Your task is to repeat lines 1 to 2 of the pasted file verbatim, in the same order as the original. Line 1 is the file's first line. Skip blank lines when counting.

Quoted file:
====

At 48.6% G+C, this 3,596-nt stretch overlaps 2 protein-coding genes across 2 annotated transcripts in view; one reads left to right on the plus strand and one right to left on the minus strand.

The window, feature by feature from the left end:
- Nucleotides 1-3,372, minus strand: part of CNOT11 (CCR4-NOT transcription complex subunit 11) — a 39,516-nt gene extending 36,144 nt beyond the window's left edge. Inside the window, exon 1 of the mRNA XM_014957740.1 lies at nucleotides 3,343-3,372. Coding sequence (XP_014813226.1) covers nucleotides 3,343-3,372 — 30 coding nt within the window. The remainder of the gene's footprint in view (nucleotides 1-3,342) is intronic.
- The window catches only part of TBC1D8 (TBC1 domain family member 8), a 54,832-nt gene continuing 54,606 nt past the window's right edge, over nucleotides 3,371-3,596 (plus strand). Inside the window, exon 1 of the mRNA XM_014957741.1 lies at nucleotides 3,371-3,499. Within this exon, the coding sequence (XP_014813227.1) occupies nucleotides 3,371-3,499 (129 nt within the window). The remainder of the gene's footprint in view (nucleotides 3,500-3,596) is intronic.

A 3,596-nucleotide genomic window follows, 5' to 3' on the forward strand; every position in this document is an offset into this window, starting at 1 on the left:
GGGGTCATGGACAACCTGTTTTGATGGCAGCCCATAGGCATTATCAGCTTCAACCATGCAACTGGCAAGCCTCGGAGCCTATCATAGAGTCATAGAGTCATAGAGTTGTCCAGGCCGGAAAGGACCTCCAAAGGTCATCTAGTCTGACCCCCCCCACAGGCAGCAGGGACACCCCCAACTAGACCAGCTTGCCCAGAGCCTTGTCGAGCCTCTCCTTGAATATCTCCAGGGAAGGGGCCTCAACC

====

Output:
At 48.6% G+C, this 3,596-nt stretch overlaps 2 protein-coding genes across 2 annotated transcripts in view; one reads left to right on the plus strand and one right to left on the minus strand.

The window, feature by feature from the left end: